Symantec is using its annual Vision conference this week to back up its plans to improve the protection of customers' data regardless of how it is stored with additions and enhancements to its storage hardware and software solutions.
Dave Elliott, senior product marketing manager for Symantec's Backup Exec data protection line, said that Symantec is using Vision to introduce five areas where data protection needs to be improved before complete data protection is possible.
Those five are the elimination of backup windows by improving the performance of the backup process, adding search capabilities to backups, taking chance out of the recovery process with the addition of e-discovery capabilities, improving the visibility of backups in virtualized environments, and simplifying the integration of hardware, software, and cloud storage as part of a complete data recovery system, Elliott said.
"It's the end of backups as we know them," Elliott said.
Symantec plans over the course of 2011 to address how it will eliminate backup windows and add search and e-discovery capabilities to data protection, Elliott said. However, it is using its Vision conference to introduce improvements to its products that address backups in virtualized environments and the integration of various backup technologies, he said.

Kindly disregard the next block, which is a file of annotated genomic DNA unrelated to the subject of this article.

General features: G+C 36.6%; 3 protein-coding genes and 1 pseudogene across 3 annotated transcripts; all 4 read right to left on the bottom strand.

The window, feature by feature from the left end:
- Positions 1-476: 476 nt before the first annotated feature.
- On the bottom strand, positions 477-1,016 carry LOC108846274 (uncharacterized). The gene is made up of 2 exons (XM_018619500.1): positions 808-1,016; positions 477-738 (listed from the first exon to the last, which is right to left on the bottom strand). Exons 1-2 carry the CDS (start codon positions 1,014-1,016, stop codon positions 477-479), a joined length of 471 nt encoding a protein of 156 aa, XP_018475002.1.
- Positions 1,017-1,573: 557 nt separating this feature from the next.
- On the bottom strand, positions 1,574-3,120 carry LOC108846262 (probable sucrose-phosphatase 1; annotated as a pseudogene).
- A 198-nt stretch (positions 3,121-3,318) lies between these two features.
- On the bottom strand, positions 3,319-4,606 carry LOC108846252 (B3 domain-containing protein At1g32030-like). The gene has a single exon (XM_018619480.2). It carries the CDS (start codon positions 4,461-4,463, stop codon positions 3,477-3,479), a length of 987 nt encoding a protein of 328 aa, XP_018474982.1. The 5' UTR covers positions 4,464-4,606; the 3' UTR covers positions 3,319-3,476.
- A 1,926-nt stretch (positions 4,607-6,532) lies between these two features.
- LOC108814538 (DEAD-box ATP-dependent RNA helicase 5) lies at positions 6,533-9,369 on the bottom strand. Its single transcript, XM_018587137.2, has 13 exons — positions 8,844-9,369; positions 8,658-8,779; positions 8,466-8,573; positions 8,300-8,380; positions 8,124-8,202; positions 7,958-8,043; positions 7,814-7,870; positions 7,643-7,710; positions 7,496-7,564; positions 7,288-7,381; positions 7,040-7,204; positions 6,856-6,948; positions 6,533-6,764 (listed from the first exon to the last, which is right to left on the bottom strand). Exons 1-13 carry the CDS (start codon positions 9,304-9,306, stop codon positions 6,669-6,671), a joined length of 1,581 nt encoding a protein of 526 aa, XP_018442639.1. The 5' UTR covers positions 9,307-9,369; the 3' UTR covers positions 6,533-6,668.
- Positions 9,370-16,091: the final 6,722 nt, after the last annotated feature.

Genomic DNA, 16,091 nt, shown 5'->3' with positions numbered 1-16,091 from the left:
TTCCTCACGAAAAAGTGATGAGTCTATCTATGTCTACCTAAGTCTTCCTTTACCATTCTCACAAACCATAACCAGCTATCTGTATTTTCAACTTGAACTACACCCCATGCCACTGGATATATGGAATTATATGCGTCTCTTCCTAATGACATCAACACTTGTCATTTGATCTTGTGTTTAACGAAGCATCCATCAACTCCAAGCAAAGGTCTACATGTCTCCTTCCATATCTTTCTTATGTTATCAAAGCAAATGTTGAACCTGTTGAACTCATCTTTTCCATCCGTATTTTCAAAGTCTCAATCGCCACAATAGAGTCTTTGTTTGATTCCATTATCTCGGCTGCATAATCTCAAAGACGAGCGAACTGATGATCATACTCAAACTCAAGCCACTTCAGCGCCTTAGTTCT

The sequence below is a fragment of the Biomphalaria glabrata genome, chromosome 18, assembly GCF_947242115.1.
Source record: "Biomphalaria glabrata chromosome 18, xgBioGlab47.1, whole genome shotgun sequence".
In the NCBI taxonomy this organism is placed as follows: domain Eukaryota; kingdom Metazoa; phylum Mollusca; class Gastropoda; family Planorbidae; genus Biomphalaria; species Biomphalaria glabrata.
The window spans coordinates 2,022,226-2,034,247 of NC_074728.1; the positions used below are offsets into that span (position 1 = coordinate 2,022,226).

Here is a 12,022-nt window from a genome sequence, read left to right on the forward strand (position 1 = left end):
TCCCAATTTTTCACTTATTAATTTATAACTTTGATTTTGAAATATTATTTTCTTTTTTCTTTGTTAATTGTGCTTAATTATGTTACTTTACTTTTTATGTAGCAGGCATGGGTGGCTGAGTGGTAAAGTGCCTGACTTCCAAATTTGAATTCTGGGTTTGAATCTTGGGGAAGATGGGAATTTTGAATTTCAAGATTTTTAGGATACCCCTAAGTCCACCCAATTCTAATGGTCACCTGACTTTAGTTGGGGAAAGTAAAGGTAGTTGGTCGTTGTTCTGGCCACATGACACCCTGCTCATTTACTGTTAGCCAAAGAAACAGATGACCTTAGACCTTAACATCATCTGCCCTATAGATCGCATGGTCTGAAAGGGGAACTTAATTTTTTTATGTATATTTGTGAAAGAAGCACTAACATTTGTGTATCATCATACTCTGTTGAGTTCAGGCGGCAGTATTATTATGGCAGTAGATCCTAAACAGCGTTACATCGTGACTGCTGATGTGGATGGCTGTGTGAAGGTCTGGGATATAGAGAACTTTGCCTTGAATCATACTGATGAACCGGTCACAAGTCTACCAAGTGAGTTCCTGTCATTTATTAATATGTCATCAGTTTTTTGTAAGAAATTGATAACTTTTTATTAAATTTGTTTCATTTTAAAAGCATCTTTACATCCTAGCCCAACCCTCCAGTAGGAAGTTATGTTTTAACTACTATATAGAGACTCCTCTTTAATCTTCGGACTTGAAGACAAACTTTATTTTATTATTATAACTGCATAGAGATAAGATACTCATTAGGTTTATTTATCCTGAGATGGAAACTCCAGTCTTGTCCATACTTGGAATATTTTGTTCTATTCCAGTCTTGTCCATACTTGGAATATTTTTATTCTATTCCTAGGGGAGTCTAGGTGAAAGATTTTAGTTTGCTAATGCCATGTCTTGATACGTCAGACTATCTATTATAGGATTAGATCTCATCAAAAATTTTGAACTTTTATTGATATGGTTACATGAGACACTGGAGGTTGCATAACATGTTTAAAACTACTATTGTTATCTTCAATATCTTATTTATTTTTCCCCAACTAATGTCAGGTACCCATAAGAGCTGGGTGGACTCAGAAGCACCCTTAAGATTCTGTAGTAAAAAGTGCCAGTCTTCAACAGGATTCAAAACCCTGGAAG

In order to improve the transparency of backups in virtualized environments, Symantec on Tuesday introduced "V-Ray" technology to its NetBackup and its Backup Exec data protection software applications.
V-Ray offers a single solution for understanding and protecting the data of both physical and virtual machines at the same level, letting those applications back up the data of both in a single pass, Elliott said.
That capability also improves the dedupe performance for both while helping avoid the backing up of garbage data, Elliott said. "In virtual machines, there's a lot of garbage data," he said.
Symantec is also adding a VMware vCenter plug-in to its Backup Exec 2010 R3, a capability which will enable users of vCenter to directly see the status of their Backup Express backup jobs, he said.
Symantec is reducing the complexity of backups with the introduction of new hardware appliances and cloud backup capabilities based on its Backup Exec 2010 R3.
The goal is to meet customers' data protection requirements regardless of their storage environments, Elliott said.